In the tortoise and hare example, classical computers are generally faster, but require more steps to accomplish a task — they follow an inefficient path from Point A to Point B. In contrast, quantum computers have the potential to take a more direct route, which may result in a shorter path from Point A to Point B, but they also have slower processing speeds, so each step takes longer.

The point of the framework is to determine whether the shorter route or the faster computer is more important for getting from A to B quickly.

Thompson also explained that the cost of quantum computers should soon start coming down. “There’s going to be a time when these two technologies [quantum and classical computers] are cost-competitive,” he said. “And that’s going to create what we call the quantum economic advantage.” This happens when a particular problem can be solved more quickly on a quantum computer than any comparably priced classical computer.

As Thompson explained, this will give managers two main decision points to consider:

  • Feasibility: Is the quantum computer big and fast enough to solve a particular problem?
  • Algorithm advantage: If yes, would the quantum computer be faster than on a comparably priced classical computer?

Feasibility is a big issue because affordable, business-ready quantum computers don’t currently exist. And when they might be available is still unknown. In another session at the IDE annual conference, research scientist Jonathan Ruane estimated the timeframe as, “three to 10 years away.”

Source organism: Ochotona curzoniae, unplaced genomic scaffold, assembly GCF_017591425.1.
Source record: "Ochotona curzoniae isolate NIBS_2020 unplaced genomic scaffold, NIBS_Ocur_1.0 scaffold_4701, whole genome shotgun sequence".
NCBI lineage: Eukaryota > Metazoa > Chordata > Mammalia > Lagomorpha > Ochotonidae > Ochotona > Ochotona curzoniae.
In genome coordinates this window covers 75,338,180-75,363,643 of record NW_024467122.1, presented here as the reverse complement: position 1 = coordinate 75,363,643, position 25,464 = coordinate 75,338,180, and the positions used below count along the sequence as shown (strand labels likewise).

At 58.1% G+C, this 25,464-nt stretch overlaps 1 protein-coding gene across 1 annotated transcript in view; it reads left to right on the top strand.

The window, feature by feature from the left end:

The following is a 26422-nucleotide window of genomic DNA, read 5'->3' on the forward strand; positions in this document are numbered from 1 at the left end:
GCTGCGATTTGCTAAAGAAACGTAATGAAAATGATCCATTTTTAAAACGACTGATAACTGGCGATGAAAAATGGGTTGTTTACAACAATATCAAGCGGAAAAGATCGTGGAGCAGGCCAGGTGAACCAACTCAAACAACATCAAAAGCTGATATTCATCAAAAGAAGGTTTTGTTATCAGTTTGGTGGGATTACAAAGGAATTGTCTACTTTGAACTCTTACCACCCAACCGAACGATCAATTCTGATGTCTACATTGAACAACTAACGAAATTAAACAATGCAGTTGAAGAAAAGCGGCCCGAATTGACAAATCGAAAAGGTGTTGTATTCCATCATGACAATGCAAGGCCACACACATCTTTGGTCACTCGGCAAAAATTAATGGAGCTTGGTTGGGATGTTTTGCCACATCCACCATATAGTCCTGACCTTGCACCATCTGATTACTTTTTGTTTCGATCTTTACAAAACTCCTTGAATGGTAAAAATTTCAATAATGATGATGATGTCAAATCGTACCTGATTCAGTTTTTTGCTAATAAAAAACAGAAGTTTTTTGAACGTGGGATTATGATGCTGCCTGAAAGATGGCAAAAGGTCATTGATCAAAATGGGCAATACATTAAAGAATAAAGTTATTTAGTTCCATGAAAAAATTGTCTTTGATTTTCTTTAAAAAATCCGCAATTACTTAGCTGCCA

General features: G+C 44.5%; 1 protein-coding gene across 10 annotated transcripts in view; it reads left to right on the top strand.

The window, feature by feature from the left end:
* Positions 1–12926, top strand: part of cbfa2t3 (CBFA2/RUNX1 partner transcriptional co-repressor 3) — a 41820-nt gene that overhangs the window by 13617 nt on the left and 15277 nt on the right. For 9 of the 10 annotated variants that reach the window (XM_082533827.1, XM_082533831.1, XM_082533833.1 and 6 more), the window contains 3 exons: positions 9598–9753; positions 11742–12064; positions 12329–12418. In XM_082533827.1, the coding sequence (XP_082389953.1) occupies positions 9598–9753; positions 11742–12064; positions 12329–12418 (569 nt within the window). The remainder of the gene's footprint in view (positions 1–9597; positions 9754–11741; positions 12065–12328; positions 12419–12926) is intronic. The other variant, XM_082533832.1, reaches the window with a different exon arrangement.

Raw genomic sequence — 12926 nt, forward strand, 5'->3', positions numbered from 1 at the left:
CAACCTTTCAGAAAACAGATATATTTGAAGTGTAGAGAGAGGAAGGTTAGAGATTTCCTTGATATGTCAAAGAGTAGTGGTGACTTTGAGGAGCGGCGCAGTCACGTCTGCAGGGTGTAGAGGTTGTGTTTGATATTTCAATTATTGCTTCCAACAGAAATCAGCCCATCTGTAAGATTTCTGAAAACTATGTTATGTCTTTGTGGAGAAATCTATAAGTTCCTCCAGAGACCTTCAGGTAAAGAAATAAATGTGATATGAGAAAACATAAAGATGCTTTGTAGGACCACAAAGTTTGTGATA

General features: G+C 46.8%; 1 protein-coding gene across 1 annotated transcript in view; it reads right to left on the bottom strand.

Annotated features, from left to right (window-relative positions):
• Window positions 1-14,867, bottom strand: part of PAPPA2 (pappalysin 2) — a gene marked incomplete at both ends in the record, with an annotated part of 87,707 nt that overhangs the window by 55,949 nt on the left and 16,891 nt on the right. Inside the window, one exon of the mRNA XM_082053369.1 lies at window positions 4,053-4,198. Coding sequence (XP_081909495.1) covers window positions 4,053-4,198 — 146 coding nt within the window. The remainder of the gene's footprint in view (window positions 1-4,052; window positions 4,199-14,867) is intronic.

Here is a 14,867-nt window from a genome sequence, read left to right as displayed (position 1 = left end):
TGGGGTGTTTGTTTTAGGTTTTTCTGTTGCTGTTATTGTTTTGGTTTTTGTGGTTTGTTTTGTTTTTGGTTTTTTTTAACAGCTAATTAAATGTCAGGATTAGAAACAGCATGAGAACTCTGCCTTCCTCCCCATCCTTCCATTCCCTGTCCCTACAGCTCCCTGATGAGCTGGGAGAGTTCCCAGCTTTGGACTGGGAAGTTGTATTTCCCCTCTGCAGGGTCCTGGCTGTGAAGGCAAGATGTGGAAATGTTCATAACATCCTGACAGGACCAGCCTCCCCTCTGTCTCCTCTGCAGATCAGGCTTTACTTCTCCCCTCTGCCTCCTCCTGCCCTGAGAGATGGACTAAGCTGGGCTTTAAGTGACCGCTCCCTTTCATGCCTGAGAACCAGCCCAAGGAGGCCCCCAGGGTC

But Ruane also left open the possibility for technical breakthroughs that could speed things up. “Who could have predicted the success of ChatGPT?” he asked by way of example.

Ruane also said that quantum computers are accessible in the cloud now but “they won’t replace classical computers, they will work alongside of them.” Think of them as “another string to the bow,” not like DVDs replacing VHS media, he said. [Read more about Ruane’s work here.]It’s also possible that the technology’s complexity could lead to technical issues that bring progress to a crawl.